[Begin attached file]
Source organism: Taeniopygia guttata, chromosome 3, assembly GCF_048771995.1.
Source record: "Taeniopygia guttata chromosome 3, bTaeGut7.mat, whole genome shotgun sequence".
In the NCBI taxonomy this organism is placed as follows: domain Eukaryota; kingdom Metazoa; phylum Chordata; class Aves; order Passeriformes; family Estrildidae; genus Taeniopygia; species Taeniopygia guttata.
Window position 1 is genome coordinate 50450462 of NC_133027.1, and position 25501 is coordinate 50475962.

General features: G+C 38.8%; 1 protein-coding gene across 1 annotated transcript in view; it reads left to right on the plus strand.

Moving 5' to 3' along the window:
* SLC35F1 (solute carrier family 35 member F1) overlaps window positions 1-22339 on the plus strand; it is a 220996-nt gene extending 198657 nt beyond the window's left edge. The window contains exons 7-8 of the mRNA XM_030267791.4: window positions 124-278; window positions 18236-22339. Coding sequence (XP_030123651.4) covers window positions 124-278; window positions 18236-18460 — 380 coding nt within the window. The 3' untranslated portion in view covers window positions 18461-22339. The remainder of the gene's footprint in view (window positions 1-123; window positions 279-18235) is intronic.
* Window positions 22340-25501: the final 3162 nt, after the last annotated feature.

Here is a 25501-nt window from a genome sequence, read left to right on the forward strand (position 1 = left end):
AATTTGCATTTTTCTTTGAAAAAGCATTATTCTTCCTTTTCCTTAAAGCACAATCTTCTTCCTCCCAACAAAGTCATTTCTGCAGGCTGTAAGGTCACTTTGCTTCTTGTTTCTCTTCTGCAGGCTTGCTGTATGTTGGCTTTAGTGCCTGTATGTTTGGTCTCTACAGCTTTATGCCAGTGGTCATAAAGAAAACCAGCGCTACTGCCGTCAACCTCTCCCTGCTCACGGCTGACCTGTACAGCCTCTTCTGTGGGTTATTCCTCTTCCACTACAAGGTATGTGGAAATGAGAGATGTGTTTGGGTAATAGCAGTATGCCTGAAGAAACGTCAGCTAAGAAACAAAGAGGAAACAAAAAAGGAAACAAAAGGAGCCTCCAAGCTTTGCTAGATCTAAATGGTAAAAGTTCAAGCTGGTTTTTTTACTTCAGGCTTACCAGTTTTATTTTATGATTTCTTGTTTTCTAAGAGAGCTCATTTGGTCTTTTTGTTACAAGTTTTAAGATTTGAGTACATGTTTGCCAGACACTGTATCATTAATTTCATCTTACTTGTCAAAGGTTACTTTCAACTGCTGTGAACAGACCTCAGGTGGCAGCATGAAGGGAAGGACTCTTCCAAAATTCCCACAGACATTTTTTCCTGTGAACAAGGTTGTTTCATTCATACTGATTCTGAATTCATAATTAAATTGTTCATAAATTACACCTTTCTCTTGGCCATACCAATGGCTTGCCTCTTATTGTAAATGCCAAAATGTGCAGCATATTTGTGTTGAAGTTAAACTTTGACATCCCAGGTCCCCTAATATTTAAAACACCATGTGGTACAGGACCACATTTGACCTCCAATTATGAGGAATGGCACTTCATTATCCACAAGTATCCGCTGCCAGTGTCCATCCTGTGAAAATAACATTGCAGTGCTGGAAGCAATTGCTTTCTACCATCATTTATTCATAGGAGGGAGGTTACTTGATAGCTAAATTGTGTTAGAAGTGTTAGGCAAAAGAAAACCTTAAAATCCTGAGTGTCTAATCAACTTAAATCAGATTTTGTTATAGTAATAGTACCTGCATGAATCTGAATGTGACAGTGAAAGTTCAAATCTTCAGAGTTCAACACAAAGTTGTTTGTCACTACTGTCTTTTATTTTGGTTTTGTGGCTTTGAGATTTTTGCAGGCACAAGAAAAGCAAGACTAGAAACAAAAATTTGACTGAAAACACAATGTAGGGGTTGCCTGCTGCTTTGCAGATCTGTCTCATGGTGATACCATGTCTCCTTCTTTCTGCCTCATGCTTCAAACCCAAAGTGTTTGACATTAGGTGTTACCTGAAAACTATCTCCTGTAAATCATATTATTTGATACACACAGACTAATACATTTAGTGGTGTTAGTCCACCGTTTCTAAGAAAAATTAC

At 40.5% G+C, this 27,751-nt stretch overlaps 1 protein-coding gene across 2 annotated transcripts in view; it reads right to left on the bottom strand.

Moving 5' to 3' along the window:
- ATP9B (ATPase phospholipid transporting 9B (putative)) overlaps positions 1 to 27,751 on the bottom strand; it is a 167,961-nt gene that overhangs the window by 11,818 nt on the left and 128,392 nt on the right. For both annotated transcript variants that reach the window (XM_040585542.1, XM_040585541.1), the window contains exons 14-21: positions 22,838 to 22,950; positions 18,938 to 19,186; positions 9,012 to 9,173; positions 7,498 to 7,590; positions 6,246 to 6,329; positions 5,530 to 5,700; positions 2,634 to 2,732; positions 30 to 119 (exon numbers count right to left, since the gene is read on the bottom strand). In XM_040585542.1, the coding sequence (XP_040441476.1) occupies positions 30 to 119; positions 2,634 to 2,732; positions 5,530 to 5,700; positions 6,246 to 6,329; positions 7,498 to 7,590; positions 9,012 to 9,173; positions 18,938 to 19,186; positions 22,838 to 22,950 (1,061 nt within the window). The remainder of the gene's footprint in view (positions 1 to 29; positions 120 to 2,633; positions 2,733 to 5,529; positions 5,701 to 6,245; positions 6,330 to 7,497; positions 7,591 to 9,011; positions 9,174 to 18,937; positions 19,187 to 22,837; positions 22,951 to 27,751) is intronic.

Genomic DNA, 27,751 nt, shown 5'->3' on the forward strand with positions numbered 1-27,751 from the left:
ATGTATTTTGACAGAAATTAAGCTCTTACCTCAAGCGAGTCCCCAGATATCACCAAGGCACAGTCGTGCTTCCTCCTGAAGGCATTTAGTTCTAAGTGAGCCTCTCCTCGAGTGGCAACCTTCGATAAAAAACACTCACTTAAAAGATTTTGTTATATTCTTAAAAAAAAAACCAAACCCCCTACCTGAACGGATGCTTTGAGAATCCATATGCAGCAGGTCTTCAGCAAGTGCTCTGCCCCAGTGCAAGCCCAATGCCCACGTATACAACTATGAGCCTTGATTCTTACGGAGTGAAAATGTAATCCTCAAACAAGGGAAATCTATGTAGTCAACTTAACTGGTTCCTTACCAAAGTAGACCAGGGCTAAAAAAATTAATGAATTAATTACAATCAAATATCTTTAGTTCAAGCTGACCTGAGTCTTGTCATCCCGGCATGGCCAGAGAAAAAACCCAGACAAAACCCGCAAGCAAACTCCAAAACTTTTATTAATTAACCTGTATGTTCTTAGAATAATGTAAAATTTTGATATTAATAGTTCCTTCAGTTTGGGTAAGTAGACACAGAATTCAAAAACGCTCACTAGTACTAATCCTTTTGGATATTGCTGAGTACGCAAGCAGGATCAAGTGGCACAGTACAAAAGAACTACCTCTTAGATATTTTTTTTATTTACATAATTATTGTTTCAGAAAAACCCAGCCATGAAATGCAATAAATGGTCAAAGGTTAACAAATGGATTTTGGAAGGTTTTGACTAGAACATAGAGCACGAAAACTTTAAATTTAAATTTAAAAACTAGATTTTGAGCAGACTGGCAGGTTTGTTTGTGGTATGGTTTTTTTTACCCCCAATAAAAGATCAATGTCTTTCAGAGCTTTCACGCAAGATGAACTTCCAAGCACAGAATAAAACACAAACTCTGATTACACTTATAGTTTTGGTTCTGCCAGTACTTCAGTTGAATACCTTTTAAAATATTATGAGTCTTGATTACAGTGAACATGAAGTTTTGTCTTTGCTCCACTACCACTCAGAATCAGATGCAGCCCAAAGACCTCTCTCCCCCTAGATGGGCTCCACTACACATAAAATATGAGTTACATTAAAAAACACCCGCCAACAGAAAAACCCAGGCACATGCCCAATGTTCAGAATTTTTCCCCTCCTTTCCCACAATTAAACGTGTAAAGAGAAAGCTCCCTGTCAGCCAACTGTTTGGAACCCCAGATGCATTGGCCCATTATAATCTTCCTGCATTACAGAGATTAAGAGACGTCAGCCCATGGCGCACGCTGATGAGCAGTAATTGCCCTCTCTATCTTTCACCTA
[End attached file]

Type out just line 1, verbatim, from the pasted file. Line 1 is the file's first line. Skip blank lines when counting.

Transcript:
Source organism: Taeniopygia guttata, chromosome 3, assembly GCF_048771995.1.